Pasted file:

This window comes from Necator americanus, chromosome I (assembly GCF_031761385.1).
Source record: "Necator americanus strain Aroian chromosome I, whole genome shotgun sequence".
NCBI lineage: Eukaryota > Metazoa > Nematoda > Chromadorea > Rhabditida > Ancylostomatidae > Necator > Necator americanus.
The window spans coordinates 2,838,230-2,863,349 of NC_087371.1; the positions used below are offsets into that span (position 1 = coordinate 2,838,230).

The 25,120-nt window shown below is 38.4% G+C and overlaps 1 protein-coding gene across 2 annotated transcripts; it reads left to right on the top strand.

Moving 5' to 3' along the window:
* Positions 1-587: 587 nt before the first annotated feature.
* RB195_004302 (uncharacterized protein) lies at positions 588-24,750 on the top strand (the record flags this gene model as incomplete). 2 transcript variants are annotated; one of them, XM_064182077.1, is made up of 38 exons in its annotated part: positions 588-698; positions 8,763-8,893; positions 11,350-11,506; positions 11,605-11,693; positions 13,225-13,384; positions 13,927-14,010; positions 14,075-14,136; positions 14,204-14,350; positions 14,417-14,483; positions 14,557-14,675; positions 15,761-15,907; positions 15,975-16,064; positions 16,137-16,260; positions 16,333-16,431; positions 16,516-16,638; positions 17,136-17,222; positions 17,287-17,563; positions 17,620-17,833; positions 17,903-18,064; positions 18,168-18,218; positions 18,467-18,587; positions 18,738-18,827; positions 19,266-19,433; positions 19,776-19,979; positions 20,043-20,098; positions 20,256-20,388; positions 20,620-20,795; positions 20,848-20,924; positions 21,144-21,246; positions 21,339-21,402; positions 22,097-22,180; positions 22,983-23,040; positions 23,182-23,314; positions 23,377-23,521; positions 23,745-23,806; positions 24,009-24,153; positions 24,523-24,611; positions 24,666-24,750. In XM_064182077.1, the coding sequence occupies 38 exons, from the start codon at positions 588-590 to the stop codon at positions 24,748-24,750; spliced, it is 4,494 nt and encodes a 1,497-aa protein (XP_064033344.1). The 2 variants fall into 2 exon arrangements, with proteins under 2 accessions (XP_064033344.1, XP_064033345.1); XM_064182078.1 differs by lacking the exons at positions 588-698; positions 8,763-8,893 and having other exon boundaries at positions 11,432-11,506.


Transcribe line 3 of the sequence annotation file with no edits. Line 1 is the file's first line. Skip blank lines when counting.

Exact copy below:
NCBI lineage: Eukaryota > Metazoa > Nematoda > Chromadorea > Rhabditida > Ancylostomatidae > Necator > Necator americanus.